Representing an important cause of long-term disability, term neonatal hypoxic-ischemic encephalopathy (HIE) urgently needs further research aimed at repurposing existing drug as well as developing new therapeutics. Since various experimental in vitro and in vivo models of HIE have been developed with distinct characteristics, it becomes important to select the appropriate preclinical screening cascade for testing the efficacy of novel pharmacological treatments. As therapeutic hypothermia is already a routine therapy for neonatal encephalopathy, it is essential that hypothermia be administered to the experimental model selected to allow translational testing of novel or repurposed drugs on top of the standard of care. Moreover, a translational approach requires that therapeutic interventions must be initiated after the induction of the insult, and the time window for intervention should be evaluated to translate to real world clinical practice. Hippocampal organotypic slice cultures, in particular, are an invaluable intermediate between simpler cell lines and in vivo models, as they largely maintain structural complexity of the original tissue and can be subjected to transient oxygen-glucose deprivation (OGD) and subsequent reoxygenation to simulate ischemic neuronal injury and reperfusion. Progressing to in vivo models, generally, rodent (mouse and rat) models could offer more flexibility and be more cost-effective for testing the efficacy of pharmacological agents with a dose-response approach. Large animal models, including piglets, sheep, and non-human primates, may be utilized as a third step for more focused and accurate translational studies, including also pharmacokinetic and safety pharmacology assessments. Thus, a preclinical proof of concept of efficacy of an emerging pharmacological treatment should be obtained firstly in vitro, including organotypic models, and, subsequently, in at least two different animal models, also in combination with hypothermia, before initiating clinical trials.

Experimental Models for Testing the Efficacy of Pharmacological Treatments for Neonatal Hypoxic-Ischemic Encephalopathy / Landucci, Elisa; Pellegrini-Giampietro, Domenico E; Facchinetti, Fabrizio. - In: BIOMEDICINES. - ISSN 2227-9059. - ELETTRONICO. - 10:(2022), pp. 937-937. [10.3390/biomedicines10050937]

Experimental Models for Testing the Efficacy of Pharmacological Treatments for Neonatal Hypoxic-Ischemic Encephalopathy

Landucci, Elisa;Pellegrini-Giampietro, Domenico E
;
2022

Abstract

Representing an important cause of long-term disability, term neonatal hypoxic-ischemic encephalopathy (HIE) urgently needs further research aimed at repurposing existing drug as well as developing new therapeutics. Since various experimental in vitro and in vivo models of HIE have been developed with distinct characteristics, it becomes important to select the appropriate preclinical screening cascade for testing the efficacy of novel pharmacological treatments. As therapeutic hypothermia is already a routine therapy for neonatal encephalopathy, it is essential that hypothermia be administered to the experimental model selected to allow translational testing of novel or repurposed drugs on top of the standard of care. Moreover, a translational approach requires that therapeutic interventions must be initiated after the induction of the insult, and the time window for intervention should be evaluated to translate to real world clinical practice. Hippocampal organotypic slice cultures, in particular, are an invaluable intermediate between simpler cell lines and in vivo models, as they largely maintain structural complexity of the original tissue and can be subjected to transient oxygen-glucose deprivation (OGD) and subsequent reoxygenation to simulate ischemic neuronal injury and reperfusion. Progressing to in vivo models, generally, rodent (mouse and rat) models could offer more flexibility and be more cost-effective for testing the efficacy of pharmacological agents with a dose-response approach. Large animal models, including piglets, sheep, and non-human primates, may be utilized as a third step for more focused and accurate translational studies, including also pharmacokinetic and safety pharmacology assessments. Thus, a preclinical proof of concept of efficacy of an emerging pharmacological treatment should be obtained firstly in vitro, including organotypic models, and, subsequently, in at least two different animal models, also in combination with hypothermia, before initiating clinical trials.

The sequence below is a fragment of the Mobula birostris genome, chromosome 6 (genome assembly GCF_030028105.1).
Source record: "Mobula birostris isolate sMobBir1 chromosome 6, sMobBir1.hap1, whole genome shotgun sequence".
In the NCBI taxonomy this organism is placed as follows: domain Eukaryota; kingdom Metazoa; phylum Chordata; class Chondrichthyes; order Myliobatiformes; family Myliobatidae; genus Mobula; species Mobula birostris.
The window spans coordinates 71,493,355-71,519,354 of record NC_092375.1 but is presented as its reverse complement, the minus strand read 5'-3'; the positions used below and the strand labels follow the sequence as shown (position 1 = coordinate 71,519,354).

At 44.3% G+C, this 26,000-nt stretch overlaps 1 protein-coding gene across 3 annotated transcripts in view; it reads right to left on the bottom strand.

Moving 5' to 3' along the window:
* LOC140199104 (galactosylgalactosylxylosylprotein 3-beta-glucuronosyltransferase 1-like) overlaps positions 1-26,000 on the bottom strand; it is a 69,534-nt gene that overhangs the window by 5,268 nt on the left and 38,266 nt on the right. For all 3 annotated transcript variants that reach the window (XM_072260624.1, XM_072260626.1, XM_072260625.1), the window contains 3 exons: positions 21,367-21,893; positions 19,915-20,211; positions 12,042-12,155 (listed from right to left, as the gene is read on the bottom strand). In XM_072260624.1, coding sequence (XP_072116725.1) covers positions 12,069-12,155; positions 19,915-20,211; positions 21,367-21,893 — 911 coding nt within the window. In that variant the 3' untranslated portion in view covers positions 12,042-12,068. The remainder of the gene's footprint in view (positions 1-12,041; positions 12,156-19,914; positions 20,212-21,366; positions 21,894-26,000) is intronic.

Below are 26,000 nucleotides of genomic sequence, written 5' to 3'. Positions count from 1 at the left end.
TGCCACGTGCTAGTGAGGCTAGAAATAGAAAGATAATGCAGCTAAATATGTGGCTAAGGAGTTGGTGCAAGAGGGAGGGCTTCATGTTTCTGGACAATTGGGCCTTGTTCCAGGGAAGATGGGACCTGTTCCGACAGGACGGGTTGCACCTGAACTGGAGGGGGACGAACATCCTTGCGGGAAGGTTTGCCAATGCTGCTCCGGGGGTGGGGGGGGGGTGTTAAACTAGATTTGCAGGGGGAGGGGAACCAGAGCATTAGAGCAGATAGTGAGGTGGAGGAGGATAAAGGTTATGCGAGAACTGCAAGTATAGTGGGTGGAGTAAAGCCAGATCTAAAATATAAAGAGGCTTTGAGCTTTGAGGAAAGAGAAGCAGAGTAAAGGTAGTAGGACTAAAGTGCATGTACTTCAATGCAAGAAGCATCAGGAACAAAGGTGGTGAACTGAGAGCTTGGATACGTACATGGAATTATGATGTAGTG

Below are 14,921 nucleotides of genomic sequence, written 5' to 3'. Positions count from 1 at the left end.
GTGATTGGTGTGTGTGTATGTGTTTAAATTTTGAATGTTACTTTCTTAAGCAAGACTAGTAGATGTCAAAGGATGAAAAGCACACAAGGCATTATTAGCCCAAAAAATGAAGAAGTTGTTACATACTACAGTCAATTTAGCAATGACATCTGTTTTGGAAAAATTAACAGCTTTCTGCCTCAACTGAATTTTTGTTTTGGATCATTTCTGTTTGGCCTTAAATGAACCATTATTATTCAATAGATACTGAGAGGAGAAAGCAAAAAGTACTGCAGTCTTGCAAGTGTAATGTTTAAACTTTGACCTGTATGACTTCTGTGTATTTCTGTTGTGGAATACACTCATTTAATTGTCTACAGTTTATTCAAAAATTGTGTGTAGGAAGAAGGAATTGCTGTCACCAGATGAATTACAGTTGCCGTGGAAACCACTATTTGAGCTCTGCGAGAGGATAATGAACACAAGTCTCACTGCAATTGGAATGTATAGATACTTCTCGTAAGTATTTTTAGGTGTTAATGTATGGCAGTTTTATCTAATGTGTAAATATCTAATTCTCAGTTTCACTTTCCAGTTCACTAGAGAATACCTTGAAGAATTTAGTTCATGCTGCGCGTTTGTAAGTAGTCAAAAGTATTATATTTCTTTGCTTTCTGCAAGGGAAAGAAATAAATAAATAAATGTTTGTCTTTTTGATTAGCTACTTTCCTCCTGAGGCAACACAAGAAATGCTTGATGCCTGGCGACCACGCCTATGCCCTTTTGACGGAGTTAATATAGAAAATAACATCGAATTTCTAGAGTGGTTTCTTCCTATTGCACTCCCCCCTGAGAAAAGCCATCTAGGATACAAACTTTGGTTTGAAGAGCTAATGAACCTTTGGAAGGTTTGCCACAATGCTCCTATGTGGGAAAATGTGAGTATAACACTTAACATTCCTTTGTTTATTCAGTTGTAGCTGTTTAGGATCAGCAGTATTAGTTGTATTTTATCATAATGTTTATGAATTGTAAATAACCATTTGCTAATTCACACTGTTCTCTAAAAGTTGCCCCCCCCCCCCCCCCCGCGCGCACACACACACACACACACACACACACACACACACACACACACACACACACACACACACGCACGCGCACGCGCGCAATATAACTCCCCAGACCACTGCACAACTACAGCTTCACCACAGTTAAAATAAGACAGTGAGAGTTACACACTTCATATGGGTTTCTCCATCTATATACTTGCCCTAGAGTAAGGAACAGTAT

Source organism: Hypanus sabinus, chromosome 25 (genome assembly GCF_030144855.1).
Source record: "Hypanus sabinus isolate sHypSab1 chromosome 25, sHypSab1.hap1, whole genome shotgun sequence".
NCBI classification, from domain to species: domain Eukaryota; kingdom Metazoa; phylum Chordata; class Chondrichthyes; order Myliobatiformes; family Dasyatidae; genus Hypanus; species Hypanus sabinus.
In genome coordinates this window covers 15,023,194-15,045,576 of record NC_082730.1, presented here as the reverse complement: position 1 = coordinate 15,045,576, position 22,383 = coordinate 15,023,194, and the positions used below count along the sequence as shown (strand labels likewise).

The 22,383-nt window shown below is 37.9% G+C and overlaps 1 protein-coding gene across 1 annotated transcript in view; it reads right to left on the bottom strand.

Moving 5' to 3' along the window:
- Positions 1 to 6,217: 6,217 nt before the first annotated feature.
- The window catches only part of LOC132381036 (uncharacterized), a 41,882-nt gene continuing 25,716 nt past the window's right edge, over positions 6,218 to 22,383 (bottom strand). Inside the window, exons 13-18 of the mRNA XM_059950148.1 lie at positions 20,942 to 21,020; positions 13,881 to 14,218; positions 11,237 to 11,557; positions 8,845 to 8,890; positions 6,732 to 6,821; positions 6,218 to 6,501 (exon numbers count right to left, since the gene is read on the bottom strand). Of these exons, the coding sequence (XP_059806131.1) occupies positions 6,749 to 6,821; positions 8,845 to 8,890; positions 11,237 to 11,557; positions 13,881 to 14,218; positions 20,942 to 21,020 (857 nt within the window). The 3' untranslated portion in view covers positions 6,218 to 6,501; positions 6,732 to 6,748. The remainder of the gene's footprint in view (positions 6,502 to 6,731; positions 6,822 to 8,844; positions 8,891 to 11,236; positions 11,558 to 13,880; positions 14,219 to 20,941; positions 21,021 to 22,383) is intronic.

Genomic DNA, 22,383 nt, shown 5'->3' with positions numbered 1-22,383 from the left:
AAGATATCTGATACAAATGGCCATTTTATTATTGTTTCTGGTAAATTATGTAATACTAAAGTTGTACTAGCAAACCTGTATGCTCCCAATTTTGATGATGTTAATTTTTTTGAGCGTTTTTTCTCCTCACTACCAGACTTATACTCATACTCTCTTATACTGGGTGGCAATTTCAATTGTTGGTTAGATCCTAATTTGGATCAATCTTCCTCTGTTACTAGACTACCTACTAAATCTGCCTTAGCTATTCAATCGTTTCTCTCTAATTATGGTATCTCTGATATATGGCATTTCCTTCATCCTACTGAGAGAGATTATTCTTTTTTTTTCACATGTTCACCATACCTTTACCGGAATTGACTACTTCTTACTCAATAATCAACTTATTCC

10
937
937
Landucci, Elisa; Pellegrini-Giampietro, Domenico E; Facchinetti, Fabrizio
File in questo prodotto:
File Dimensione Formato  
2022 Biomed Landucci.pdf

accesso aperto

Tipologia: Pdf editoriale (Version of record)
Licenza: Open Access
Dimensione 576.69 kB
Formato Adobe PDF
576.69 kB Adobe PDF Visualizza/Apri

I documenti in FLORE sono protetti da copyright e tutti i diritti sono riservati, salvo diversa indicazione.

Utilizza questo identificativo per citare o creare un link a questo documento: https://hdl.handle.net/2158/1282359
Citazioni
  • ???jsp.display-item.citation.pmc??? ND
  • Scopus 1
  • ???jsp.display-item.citation.isi??? 0
social impact